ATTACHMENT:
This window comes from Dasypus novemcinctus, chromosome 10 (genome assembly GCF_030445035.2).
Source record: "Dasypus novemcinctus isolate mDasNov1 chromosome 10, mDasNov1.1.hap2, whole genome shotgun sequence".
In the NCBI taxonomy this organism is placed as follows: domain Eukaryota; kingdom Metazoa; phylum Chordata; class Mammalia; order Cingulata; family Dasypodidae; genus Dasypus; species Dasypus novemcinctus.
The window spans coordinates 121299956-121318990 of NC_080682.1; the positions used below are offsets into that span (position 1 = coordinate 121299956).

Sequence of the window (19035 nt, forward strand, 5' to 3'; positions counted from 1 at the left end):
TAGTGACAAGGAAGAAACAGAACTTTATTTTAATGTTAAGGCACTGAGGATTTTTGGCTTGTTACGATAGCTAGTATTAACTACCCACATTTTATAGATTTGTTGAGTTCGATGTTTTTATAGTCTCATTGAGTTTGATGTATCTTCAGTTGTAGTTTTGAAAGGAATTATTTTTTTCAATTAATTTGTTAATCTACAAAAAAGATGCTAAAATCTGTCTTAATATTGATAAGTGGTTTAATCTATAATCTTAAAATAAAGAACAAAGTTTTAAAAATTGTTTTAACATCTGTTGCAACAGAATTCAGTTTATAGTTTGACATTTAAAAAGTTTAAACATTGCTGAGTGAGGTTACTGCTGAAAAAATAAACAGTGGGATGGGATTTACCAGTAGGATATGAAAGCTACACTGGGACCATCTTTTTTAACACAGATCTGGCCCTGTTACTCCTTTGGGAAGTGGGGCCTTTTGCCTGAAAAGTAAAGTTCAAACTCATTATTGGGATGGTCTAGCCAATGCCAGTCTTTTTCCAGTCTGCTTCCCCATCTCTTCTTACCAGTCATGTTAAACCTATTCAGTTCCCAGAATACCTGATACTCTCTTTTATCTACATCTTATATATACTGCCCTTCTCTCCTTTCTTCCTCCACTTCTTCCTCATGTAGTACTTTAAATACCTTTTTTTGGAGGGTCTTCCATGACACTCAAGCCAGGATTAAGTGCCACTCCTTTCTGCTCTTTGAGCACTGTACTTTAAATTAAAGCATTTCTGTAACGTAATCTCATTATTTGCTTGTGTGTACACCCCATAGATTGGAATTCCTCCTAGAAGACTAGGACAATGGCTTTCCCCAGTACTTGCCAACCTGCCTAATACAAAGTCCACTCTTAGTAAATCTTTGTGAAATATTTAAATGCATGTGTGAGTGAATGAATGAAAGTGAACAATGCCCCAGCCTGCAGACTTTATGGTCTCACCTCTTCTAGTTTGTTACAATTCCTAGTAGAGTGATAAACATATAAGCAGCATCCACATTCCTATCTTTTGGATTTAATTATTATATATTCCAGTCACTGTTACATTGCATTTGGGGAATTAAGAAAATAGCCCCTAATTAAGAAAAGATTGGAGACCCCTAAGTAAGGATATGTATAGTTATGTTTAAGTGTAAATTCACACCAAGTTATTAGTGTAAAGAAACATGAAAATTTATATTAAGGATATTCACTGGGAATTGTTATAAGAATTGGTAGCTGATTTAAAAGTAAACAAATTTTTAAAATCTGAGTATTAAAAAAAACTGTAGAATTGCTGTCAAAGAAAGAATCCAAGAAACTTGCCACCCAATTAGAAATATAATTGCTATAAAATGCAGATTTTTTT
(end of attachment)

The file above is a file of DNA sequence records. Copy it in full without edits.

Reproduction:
This window comes from Dasypus novemcinctus, chromosome 10 (genome assembly GCF_030445035.2).
Source record: "Dasypus novemcinctus isolate mDasNov1 chromosome 10, mDasNov1.1.hap2, whole genome shotgun sequence".
In the NCBI taxonomy this organism is placed as follows: domain Eukaryota; kingdom Metazoa; phylum Chordata; class Mammalia; order Cingulata; family Dasypodidae; genus Dasypus; species Dasypus novemcinctus.
The window spans coordinates 121299956-121318990 of NC_080682.1; the positions used below are offsets into that span (position 1 = coordinate 121299956).

Sequence of the window (19035 nt, forward strand, 5' to 3'; positions counted from 1 at the left end):
TAGTGACAAGGAAGAAACAGAACTTTATTTTAATGTTAAGGCACTGAGGATTTTTGGCTTGTTACGATAGCTAGTATTAACTACCCACATTTTATAGATTTGTTGAGTTCGATGTTTTTATAGTCTCATTGAGTTTGATGTATCTTCAGTTGTAGTTTTGAAAGGAATTATTTTTTTCAATTAATTTGTTAATCTACAAAAAAGATGCTAAAATCTGTCTTAATATTGATAAGTGGTTTAATCTATAATCTTAAAATAAAGAACAAAGTTTTAAAAATTGTTTTAACATCTGTTGCAACAGAATTCAGTTTATAGTTTGACATTTAAAAAGTTTAAACATTGCTGAGTGAGGTTACTGCTGAAAAAATAAACAGTGGGATGGGATTTACCAGTAGGATATGAAAGCTACACTGGGACCATCTTTTTTAACACAGATCTGGCCCTGTTACTCCTTTGGGAAGTGGGGCCTTTTGCCTGAAAAGTAAAGTTCAAACTCATTATTGGGATGGTCTAGCCAATGCCAGTCTTTTTCCAGTCTGCTTCCCCATCTCTTCTTACCAGTCATGTTAAACCTATTCAGTTCCCAGAATACCTGATACTCTCTTTTATCTACATCTTATATATACTGCCCTTCTCTCCTTTCTTCCTCCACTTCTTCCTCATGTAGTACTTTAAATACCTTTTTTTGGAGGGTCTTCCATGACACTCAAGCCAGGATTAAGTGCCACTCCTTTCTGCTCTTTGAGCACTGTACTTTAAATTAAAGCATTTCTGTAACGTAATCTCATTATTTGCTTGTGTGTACACCCCATAGATTGGAATTCCTCCTAGAAGACTAGGACAATGGCTTTCCCCAGTACTTGCCAACCTGCCTAATACAAAGTCCACTCTTAGTAAATCTTTGTGAAATATTTAAATGCATGTGTGAGTGAATGAATGAAAGTGAACAATGCCCCAGCCTGCAGACTTTATGGTCTCACCTCTTCTAGTTTGTTACAATTCCTAGTAGAGTGATAAACATATAAGCAGCATCCACATTCCTATCTTTTGGATTTAATTATTATATATTCCAGTCACTGTTACATTGCATTTGGGGAATTAAGAAAATAGCCCCTAATTAAGAAAAGATTGGAGACCCCTAAGTAAGGATATGTATAGTTATGTTTAAGTGTAAATTCACACCAAGTTATTAGTGTAAAGAAACATGAAAATTTATATTAAGGATATTCACTGGGAATTGTTATAAGAATTGGTAGCTGATTTAAAAGTAAACAAATTTTTAAAATCTGAGTATTAAAAAAAACTGTAGAATTGCTGTCAAAGAAAGAATCCAAGAAACTTGCCACCCAATTAGAAATATAATTGCTATAAAATGCAGATTTTTTT